This offseason: A path to a greener Chautauqua, strewn with boulders


Katie McLean | Staff Photographer
Algae covers the new Chautauqua Golf Club wetlands Thursday. The algae growth is encouraged by phosphate and nitrate nutrients settling in the wetlands — and not Chautauqua Lake. The nutrients also nourish the native plantings around the wetlands, which, when mature, will obscure most of the algae. The bare area at the bottom center of the photo is what will become part of the third tee of the golf club’s Lake Course, which will be completed in the off-season.

Chautauquans will recall that the Institution received federal and New York state grants totaling more than $700,000 in 2011 to support efforts to better manage stormwater runoff and to help keep Chautauqua Lake free of phosphates and other harmful nutrients.

One of the signature elements in the Institution’s plan to spend the grant money most effectively is a wetlands project near the tee on the third hole of Chautauqua Golf Club’s Lake Course. The wetlands project has taken visible shape during the 2013 Season.

The principal focus for the upcoming off-season in terms of the Institution’s green efforts will be completing the golf course project. This includes extensive enhancements to the South End Ravine, which carries water across Route 394, under Massey Avenue and Thunder Bridge, past the Girls’ Club and into the lake.

“A number of people have been surprised that there is water in our wetlands,” said Ryan Kiblin, the Institution’s grounds, gardens and landscaping manager. “But this is how we designed it. While landscape architects design rain gardens in order to rapidly absorb … rainwater, a wetland [area] is supposed to retain water long enough for the accompanying sediment to settle on the bottom and not run into the lake.

“We have planted emergent native plants in the new wetlands,” Kiblin continued. “They are all like cattails: They love to grow up through the water, thrive in standing water, and soak up considerable amounts of water.”

Next to the golf course wetlands is a catch basin to trap and hold overflow in the event of heavy rainfall. Only water that leaves the catch basin will flow under Route 394 and enter what is called the Massey floodplain, the area between Massey Avenue and Route 394.

This is where the off-season work comes in. Kiblin said large boulders each weighing up to one ton will be brought in and implanted in the stream bed in the South End Ravine from Massey Avenue down to the Girls’ Club.

The boulders will be placed mid-stream, creating weirs, or miniature dams, behind which water will pool before flowing toward the lake. Again, the idea is to slow the water down, letting sediment and nutrients settle before entering the lake.

Kiblin has fielded numerous questions about the size of the boulders, mostly about why the rocks need to be so large. “The answer is simple: Smaller rocks would simply be pushed down the stream bed by the force of the water flow,” she said.

There are other green projects on the drawing board for the coming off-season, including a buffer zone — which will use native vegetation to stop rainwater from going straight into the lake — on the lake shore from the Sports Club to Children’s Beach. There are also plans for a series of weirs on three smaller ravines on the grounds: the Bliss ravine, between Scott and Bliss avenues; Forest Avenue ravine, between Forest and Root avenues; and Elm ravine, which carries water runoff between Gebbie and Hazlett avenues.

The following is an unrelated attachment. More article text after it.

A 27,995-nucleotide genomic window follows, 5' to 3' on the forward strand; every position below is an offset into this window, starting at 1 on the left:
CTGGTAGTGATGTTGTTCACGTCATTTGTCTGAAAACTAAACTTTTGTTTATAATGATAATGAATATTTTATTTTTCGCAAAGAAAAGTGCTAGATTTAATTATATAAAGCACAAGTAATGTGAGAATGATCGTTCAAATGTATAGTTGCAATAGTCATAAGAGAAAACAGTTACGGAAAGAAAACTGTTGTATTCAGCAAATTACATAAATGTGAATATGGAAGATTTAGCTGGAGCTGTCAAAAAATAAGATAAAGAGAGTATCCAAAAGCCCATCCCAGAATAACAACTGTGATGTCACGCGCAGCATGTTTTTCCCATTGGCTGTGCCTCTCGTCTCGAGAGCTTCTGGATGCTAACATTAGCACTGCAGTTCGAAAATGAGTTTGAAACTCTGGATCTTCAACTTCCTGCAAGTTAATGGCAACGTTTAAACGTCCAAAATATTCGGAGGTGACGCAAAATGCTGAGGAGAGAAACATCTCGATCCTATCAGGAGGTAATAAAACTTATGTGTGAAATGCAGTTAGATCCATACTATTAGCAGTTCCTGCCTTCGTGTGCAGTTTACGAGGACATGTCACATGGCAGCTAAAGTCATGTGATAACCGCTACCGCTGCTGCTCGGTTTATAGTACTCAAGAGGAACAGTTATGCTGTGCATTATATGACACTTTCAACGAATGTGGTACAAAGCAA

“We aren’t likely to need one-ton boulders in these smaller formations,” Kiblin said. “The flow and volume of water involved is far less, though we will be building smaller weirs in these ravines, too.”

Kiblin and Doug Conroe, director of operations, said they are considering a rain garden for part of the wedge-shaped grassland behind Norton Hall. This would filter water coming from the North Parking Lot and the asphalted area behind the bus garage, Fletcher Music Hall and Elizabeth S. Lenna Hall before sending it into the Forest Avenue ravine.

“We’re in the design stage on this one,” Conroe said. “It would complement well what is happening around Fletcher Hall, if we could do it.”

Chautauqua is funding the golf course wetlands, ravine work and shoreline buffers with the federal and state grant money.

Dean Gowen, a landscape architect who has completed many projects on the grounds, is working with a civil engineer and also with the Institution to design the projects funded by the grant money. Then, Gowen and Kiblin will consult on the plantings.

“We have gone through all the environmental procedures,” Conroe said. “New sites will still require archeological surveys as we proceed, but the Institution grounds are so intensively developed that it is unlikely anything will be unearthed.”

A final off-season project will be a detailed tree survey of Miller Park, both on the lake side near the bell tower and also between South Lake and Simpson. The survey is necessary due to the large number of mature trees in the park, Conroe said.

“We are just assessing the situation to see where we stand,” Conroe emphasized. “This is about seeing what care is needed for the trees. We will look at how the overall park is used to see if we can help it to function even better.”